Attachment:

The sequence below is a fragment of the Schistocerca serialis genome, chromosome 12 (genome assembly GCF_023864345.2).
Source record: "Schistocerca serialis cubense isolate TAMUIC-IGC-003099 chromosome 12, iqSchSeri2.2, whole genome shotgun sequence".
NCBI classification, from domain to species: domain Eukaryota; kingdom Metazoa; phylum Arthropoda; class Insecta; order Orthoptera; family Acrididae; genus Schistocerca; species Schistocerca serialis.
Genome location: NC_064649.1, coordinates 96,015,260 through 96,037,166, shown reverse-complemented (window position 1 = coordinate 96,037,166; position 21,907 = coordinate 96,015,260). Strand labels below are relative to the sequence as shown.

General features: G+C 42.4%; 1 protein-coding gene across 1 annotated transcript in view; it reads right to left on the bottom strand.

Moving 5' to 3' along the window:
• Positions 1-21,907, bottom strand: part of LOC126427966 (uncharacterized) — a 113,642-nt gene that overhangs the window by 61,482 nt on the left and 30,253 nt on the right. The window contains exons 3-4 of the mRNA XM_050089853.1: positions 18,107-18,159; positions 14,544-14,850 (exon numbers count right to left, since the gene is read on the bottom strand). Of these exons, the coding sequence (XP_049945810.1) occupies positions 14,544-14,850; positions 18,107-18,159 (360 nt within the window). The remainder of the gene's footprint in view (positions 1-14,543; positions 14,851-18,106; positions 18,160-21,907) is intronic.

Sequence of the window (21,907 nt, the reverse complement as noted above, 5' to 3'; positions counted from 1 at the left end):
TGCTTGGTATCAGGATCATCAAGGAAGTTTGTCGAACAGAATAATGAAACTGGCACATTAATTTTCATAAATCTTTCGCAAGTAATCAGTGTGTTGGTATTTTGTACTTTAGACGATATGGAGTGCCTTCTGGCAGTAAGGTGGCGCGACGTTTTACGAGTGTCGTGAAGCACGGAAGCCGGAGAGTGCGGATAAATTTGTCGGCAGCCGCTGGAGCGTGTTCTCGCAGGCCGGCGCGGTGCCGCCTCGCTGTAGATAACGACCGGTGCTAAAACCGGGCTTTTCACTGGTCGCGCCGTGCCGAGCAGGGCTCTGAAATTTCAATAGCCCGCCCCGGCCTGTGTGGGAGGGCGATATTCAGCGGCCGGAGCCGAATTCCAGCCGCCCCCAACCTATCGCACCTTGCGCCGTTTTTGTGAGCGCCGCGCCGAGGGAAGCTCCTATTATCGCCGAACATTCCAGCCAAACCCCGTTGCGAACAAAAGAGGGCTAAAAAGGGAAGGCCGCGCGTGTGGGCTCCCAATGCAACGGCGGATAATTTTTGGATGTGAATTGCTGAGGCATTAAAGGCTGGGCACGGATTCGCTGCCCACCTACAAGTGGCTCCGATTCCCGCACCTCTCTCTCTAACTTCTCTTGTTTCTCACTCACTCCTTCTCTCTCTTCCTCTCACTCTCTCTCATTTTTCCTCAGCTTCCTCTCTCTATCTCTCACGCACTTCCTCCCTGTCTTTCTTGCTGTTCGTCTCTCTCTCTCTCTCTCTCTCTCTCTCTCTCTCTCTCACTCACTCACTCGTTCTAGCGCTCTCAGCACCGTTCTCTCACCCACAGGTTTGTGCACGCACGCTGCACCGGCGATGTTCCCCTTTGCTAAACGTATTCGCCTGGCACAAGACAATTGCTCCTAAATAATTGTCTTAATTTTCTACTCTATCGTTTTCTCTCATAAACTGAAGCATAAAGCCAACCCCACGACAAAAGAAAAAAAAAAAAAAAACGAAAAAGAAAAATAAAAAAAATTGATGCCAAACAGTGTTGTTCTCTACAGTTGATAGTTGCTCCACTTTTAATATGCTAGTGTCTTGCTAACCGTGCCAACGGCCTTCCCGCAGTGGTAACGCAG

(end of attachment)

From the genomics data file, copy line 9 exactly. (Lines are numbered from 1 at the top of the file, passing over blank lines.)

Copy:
TGCTTGGTATCAGGATCATCAAGGAAGTTTGTCGAACAGAATAATGAAACTGGCACATTAATTTTCATAAATCTTTCGCAAGTAATCAGTGTGTTGGTATTTTGTACTTTAGACGATATGGAGTGCCTTCTGGCAGTAAGGTGGCGCGACGTTTTACGAGTGTCGTGAAGCACGGAAGCCGGAGAGTGCGGATAAATTTGTCGGCAGCCGCTGGAGCGTGTTCTCGCAGGCCGGCGCGGTGCCGCCTCGCTGTAGATAACGACCGGTGCTAAAACCGGGCTTTTCACTGGTCGCGCCGTGCCGAGCAGGGCTCTGAAATTTCAATAGCCCGCCCCGGCCTGTGTGGGAGGGCGATATTCAGCGGCCGGAGCCGAATTCCAGCCGCCCCCAACCTATCGCACCTTGCGCCGTTTTTGTGAGCGCCGCGCCGAGGGAAGCTCCTATTATCGCCGAACATTCCAGCCAAACCCCGTTGCGAACAAAAGAGGGCTAAAAAGGGAAGGCCGCGCGTGTGGGCTCCCAATGCAACGGCGGATAATTTTTGGATGTGAATTGCTGAGGCATTAAAGGCTGGGCACGGATTCGCTGCCCACCTACAAGTGGCTCCGATTCCCGCACCTCTCTCTCTAACTTCTCTTGTTTCTCACTCACTCCTTCTCTCTCTTCCTCTCACTCTCTCTCATTTTTCCTCAGCTTCCTCTCTCTATCTCTCACGCACTTCCTCCCTGTCTTTCTTGCTGTTCGTCTCTCTCTCTCTCTCTCTCTCTCTCTCTCTCTCTCTCACTCACTCACTCGTTCTAGCGCTCTCAGCACCGTTCTCTCACCCACAGGTTTGTGCACGCACGCTGCACCGGCGATGTTCCCCTTTGCTAAACGTATTCGCCTGGCACAAGACAATTGCTCCTAAATAATTGTCTTAATTTTCTACTCTATCGTTTTCTCTCATAAACTGAAGCATAAAGCCAACCCCACGACAAAAGAAAAAAAAAAAAAAAACGAAAAAGAAAAATAAAAAAAATTGATGCCAAACAGTGTTGTTCTCTACAGTTGATAGTTGCTCCACTTTTAATATGCTAGTGTCTTGCTAACCGTGCCAACGGCCTTCCCGCAGTGGTAACGCAG